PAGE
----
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Incus J

How to separate UI and Code, while maintaining rapid development?

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I’d like to assign event handlers to visual components on a form at design time as usual (for example by double-clicking a popup menu item’s OnClick event, or selecting an Action via the Object Inspector), but I don’t want the IDE to create the handler in the form unit itself.  I find the form unit quickly becomes cluttered and difficult to maintain.  Instead I think I’d like the IDE to create the handler in a separate controller class in another unit.

 

Basically I’m trying to separate UI from code, but still be able to assign the event handlers rapidly at design time.  Can't quite figure it out.  I’m happy to use Actions and ActionLists if that helps - in fact that might be preferable.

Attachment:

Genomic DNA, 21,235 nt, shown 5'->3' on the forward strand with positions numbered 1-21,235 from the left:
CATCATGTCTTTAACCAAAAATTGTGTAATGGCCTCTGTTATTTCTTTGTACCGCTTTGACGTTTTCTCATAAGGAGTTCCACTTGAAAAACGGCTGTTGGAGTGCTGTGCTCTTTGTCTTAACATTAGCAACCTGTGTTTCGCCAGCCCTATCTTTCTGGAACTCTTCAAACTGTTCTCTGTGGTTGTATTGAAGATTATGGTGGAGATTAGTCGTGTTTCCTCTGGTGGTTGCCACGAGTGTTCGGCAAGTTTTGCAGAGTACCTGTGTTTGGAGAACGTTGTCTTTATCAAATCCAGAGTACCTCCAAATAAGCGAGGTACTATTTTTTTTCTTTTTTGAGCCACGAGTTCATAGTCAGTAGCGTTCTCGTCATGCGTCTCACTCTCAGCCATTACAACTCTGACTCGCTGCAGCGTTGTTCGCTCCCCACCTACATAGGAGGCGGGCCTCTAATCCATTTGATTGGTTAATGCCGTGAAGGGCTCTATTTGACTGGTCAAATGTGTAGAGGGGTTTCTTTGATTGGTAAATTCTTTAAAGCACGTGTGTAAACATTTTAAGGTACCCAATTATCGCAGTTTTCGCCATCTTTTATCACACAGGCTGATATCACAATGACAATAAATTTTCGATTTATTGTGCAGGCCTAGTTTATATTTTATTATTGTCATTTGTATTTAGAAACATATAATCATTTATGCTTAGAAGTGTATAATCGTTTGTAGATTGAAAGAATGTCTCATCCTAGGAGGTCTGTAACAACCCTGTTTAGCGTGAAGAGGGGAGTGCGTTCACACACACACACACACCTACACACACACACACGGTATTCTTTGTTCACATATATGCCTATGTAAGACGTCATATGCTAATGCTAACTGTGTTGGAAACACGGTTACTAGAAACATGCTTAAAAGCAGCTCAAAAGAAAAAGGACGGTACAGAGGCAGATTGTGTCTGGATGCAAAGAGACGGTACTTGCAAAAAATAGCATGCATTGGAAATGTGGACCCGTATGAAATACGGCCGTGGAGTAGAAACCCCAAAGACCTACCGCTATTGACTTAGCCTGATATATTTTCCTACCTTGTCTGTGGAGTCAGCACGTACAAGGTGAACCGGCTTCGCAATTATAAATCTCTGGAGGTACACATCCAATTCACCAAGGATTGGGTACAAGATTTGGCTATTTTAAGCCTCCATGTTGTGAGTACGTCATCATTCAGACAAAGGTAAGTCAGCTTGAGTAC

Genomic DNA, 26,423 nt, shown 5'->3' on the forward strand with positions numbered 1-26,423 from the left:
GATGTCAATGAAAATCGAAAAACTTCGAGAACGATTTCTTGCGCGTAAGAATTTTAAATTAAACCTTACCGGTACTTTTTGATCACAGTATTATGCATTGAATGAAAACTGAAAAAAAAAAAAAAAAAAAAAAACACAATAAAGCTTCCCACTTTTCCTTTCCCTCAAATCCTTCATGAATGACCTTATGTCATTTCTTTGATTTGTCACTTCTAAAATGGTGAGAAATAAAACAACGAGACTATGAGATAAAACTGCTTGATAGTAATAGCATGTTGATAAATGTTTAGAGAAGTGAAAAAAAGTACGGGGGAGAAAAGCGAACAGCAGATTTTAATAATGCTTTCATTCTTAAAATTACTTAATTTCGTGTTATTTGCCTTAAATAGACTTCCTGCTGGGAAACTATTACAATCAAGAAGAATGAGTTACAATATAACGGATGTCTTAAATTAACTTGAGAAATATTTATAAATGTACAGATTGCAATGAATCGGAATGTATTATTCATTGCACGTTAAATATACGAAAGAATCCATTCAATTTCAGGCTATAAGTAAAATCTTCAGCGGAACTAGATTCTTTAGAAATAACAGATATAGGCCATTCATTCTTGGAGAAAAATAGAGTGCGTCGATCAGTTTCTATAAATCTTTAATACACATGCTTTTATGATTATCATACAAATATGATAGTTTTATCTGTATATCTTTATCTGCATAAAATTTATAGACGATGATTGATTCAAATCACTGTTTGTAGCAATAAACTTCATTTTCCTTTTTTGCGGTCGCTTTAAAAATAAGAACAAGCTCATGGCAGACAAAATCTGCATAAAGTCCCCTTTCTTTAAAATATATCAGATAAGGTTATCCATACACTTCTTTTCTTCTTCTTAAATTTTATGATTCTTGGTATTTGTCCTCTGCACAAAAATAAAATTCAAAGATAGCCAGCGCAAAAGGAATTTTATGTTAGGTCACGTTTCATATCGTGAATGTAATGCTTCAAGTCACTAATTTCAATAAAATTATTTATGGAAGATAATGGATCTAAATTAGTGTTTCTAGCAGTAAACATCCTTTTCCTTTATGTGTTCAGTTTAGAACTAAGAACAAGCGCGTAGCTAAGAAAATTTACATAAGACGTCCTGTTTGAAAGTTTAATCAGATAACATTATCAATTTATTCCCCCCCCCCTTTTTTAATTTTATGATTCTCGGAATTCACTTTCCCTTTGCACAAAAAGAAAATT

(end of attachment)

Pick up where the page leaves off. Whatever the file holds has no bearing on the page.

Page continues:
In the past I’ve ended up with reams of tiny procedures in the form unit that simply hand off to a controller to perform the actual task (and quite often the controller class itself then simply passes-the-buck on to the model) :

procedure TForm1.SomeAction(Sender: TObject);
begin
  TController.ActuallyPerformThisAction;
end;

…elsewhere…

class procedure TController.ActuallyPerformThisAction;
begin
  TModel.WellReallyThisIsYourJob;
  UpdateTheUIToReflectModel;
end;

In complex apps I can create multiple controller classes to handle different aspects of the app and keep things organised, which is good.  But writing multiple handlers that simply pass-the-buck seems inefficient - I feel like my time could be better spent somehow, and my code also becomes cumbersome to navigate through:  Getting from a UI control to some code that actually does something involves several ‘Find Declaration’ steps.

 

I’m not sure I’ve explained this well, but assuming it is possible to fathom what I’m driving at, what’s a better/good way to achieve UI/code separation while maintaining rapid development in the IDE?